Housekeeping: TTAC Gets Game-Changing Design Language

When you log in to this grand old site next week, it will look different. For the first time in … well, a long time.

I know, you’ve heard talk of a redesign before. I’ve even seen mockups! But for a variety of reasons, things never moved past the planning stage.

Now, however, our corporate parents are leveraging a partnership and TTAC will be getting fresh new duds.

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Piston Slap: Sucking At Fluid Changes?

Longtime TTAC Commentator ajla writes:

Hi Sajeev,

I do a more through job at the time of purchase, but every year after I do a drain/refill on the radiator and replace some transmission fluid by using my fluid extractor to vacuum up as much ATF as possible through the dipstick tube.

I know that I’m not getting all the fluids exchanged this way, but my question is how much of a positive impact is this regiment actually having on my cars? Am I just wasting my time? I haven’t suffered a mechanical failure since I started doing this, but I don’t know if that proves much.

Keep in mind that the vehicles I tend to own are 20 to 30 years old.

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Change, Credibility, and The Business Cycle

Why does TTAC roll its eyes at every proclamation of change, rebirth and renewal from automakers, particularly of the Detroit-based variety? To put it in a single French phrase, dèjá vu. In an industry as cyclical as the automaking game, the latest downturn always takes place within recent memory of the last downturn. As a result, the promises of reinvention and renewed focus are still ringing in our ears by the time each new PR offensive rolls out. One can only hear so many pleas and promises before they all start running together, creating the permanent, inescapable sense that we’ve been here before and it didn’t work out. No better evidence for this phenomenon exists than this series of videos from the 1988 edition of GM’s perennial campaign of renewal (especially in part two). The music may have changed, but the beat goes on.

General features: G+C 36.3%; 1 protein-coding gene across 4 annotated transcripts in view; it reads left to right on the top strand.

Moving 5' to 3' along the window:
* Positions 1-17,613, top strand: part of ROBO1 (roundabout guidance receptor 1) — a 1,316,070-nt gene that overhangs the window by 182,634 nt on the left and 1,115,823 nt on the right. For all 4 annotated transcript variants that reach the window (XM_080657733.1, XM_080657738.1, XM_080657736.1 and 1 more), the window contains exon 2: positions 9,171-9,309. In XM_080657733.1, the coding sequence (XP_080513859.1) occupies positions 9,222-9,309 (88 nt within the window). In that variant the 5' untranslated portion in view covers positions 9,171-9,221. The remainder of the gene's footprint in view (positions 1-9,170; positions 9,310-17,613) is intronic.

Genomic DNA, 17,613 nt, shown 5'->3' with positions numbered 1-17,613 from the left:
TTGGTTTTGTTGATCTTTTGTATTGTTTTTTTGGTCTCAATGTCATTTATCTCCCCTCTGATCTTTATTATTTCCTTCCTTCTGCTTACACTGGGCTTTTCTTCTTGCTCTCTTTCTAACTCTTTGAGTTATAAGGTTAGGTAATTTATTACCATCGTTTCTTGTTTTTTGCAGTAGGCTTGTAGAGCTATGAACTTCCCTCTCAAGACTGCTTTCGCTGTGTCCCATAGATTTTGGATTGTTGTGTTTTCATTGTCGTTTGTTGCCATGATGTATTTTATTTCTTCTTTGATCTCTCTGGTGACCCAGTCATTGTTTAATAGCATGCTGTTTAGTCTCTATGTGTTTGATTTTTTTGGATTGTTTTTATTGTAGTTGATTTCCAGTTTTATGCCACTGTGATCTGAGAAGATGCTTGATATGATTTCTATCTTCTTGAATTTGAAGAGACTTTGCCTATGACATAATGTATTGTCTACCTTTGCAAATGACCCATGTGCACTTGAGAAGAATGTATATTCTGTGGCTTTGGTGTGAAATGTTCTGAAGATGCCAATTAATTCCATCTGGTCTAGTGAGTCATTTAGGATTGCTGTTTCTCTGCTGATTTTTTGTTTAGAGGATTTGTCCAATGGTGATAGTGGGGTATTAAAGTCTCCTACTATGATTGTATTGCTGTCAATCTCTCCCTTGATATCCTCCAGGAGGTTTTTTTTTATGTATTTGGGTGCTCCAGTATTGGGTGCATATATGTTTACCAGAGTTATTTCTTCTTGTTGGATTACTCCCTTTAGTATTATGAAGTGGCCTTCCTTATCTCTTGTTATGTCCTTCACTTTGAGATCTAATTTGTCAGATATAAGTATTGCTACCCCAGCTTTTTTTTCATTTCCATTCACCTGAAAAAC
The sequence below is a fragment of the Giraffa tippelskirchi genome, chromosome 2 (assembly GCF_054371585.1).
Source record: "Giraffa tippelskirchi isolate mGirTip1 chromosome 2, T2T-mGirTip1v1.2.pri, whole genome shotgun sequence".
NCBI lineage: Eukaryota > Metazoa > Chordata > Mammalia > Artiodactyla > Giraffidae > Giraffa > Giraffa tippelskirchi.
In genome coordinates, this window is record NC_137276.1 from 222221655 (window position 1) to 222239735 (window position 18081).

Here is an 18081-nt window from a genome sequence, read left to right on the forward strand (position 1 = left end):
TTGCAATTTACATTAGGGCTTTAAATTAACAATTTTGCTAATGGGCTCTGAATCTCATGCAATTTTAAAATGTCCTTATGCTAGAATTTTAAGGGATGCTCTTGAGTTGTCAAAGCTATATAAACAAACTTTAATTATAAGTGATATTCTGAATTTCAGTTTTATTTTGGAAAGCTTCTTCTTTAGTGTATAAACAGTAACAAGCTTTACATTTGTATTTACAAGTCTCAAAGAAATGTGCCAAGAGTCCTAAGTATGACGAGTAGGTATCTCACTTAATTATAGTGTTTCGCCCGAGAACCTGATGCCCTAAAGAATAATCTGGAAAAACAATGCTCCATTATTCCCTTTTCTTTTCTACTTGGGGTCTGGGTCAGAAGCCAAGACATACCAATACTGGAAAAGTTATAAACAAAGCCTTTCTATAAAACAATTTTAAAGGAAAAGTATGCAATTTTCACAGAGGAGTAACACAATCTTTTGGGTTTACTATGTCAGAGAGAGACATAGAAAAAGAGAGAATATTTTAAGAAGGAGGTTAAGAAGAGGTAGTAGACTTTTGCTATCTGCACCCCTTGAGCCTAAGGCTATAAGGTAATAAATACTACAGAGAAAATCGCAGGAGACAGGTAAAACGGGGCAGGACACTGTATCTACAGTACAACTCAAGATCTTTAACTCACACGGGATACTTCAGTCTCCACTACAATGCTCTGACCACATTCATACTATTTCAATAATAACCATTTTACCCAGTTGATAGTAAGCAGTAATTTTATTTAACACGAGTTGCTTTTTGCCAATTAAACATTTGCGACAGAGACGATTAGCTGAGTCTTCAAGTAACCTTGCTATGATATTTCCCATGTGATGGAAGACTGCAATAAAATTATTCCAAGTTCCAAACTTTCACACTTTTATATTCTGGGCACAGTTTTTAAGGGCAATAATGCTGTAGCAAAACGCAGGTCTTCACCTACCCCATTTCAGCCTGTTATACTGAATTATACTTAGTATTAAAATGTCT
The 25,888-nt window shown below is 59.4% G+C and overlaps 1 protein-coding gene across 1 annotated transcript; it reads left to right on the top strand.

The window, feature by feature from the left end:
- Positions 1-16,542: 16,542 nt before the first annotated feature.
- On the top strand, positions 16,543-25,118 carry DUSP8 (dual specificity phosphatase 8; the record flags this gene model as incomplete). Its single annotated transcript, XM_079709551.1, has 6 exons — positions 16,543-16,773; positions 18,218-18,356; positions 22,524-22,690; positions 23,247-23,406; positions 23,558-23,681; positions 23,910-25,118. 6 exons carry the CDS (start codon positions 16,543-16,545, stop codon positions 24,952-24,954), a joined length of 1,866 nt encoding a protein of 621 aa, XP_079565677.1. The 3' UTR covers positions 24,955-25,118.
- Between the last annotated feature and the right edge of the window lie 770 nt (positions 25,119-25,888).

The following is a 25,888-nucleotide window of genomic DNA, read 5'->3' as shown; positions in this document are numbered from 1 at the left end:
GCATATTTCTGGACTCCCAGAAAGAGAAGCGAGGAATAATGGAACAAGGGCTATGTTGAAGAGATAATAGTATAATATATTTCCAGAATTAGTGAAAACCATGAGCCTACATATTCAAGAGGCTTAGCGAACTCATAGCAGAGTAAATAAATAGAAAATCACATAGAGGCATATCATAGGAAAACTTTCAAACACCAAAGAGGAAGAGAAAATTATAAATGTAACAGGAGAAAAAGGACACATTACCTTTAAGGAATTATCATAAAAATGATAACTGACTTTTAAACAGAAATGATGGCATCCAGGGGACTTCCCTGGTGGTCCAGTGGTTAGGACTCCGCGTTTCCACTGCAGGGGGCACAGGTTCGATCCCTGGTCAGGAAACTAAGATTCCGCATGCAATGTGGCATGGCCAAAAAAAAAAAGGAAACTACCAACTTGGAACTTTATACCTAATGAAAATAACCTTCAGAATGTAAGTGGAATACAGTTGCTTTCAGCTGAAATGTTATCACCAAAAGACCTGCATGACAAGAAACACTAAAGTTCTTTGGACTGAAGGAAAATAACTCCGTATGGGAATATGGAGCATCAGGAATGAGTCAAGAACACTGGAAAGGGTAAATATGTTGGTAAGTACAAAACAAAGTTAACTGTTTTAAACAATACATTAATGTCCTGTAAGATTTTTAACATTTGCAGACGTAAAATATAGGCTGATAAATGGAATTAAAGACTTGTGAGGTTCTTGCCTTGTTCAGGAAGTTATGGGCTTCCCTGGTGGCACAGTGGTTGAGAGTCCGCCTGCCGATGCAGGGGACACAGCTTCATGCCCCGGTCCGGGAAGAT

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  • FreedMike Back in the '70s, the one thing keeping consumers from buying more Datsuns was styling - these guys were bringing over some of the ugliest product imaginable. Remember the F10? As hard as I try to blot that rolling aberration from my memory, it comes back. So the name change to Nissan made sense, and happened right as they started bringing over good-looking product (like the Maxima that will be featured in this series). They made a pretty clean break.
  • Flowerplough Liability - Autonomous vehicles must be programmed to make life-ending decisions, and who wants to risk that? Hit the moose or dive into the steep grassy ditch? Ram the sudden pile up that is occurring mere feet in front of the bumper or scan the oncoming lane and swing left? Ram the rogue machine that suddenly swung into my lane, head on, or hop up onto the sidewalk and maybe bump a pedestrian? With no driver involved, Ford/Volkswagen or GM or whomever will bear full responsibility and, in America, be ambulance-chaser sued into bankruptcy and extinction in well under a decade. Or maybe the yuge corporations will get special, good-faith, immunity laws, nation-wide? Yeah, that's the ticket.
  • FreedMike It's not that consumers wouldn't want this tech in theory - I think they would. Honestly, the idea of a car that can take over the truly tedious driving stuff that drives me bonkers - like sitting in traffic - appeals to me. But there's no way I'd put my property and my life in the hands of tech that's clearly not ready for prime time, and neither would the majority of other drivers. If they want this tech to sell, they need to get it right.
  • TitaniumZ Of course they are starting to "sour" on the idea. That's what happens when cars start to drive better than people. Humanpilots mostly suck and make bad decisions.